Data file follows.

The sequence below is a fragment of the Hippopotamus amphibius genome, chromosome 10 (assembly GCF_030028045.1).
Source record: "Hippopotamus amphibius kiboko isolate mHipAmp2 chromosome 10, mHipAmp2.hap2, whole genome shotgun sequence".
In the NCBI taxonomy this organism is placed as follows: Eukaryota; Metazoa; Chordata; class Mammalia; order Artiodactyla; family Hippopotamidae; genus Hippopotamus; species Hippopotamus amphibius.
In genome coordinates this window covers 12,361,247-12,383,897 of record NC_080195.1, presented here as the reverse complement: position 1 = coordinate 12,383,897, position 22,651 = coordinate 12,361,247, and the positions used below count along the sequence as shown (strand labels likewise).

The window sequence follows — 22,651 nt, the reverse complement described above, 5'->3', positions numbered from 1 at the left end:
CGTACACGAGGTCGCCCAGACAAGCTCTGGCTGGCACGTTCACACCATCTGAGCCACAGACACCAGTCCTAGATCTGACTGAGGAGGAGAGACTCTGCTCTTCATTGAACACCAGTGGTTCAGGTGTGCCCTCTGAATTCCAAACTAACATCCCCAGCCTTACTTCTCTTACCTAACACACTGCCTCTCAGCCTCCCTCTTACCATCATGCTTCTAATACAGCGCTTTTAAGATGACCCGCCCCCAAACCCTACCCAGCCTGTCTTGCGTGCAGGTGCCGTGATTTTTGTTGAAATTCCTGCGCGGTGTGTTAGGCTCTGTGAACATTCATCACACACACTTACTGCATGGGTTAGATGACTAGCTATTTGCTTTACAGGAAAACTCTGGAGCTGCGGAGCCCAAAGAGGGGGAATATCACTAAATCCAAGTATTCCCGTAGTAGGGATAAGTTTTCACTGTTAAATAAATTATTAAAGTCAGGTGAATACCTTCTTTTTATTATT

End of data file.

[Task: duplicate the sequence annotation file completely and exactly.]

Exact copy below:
The sequence below is a fragment of the Hippopotamus amphibius genome, chromosome 10 (assembly GCF_030028045.1).
Source record: "Hippopotamus amphibius kiboko isolate mHipAmp2 chromosome 10, mHipAmp2.hap2, whole genome shotgun sequence".
In the NCBI taxonomy this organism is placed as follows: Eukaryota; Metazoa; Chordata; class Mammalia; order Artiodactyla; family Hippopotamidae; genus Hippopotamus; species Hippopotamus amphibius.
In genome coordinates this window covers 12,361,247-12,383,897 of record NC_080195.1, presented here as the reverse complement: position 1 = coordinate 12,383,897, position 22,651 = coordinate 12,361,247, and the positions used below count along the sequence as shown (strand labels likewise).

The window sequence follows — 22,651 nt, the reverse complement described above, 5'->3', positions numbered from 1 at the left end:
CGTACACGAGGTCGCCCAGACAAGCTCTGGCTGGCACGTTCACACCATCTGAGCCACAGACACCAGTCCTAGATCTGACTGAGGAGGAGAGACTCTGCTCTTCATTGAACACCAGTGGTTCAGGTGTGCCCTCTGAATTCCAAACTAACATCCCCAGCCTTACTTCTCTTACCTAACACACTGCCTCTCAGCCTCCCTCTTACCATCATGCTTCTAATACAGCGCTTTTAAGATGACCCGCCCCCAAACCCTACCCAGCCTGTCTTGCGTGCAGGTGCCGTGATTTTTGTTGAAATTCCTGCGCGGTGTGTTAGGCTCTGTGAACATTCATCACACACACTTACTGCATGGGTTAGATGACTAGCTATTTGCTTTACAGGAAAACTCTGGAGCTGCGGAGCCCAAAGAGGGGGAATATCACTAAATCCAAGTATTCCCGTAGTAGGGATAAGTTTTCACTGTTAAATAAATTATTAAAGTCAGGTGAATACCTTCTTTTTATTATT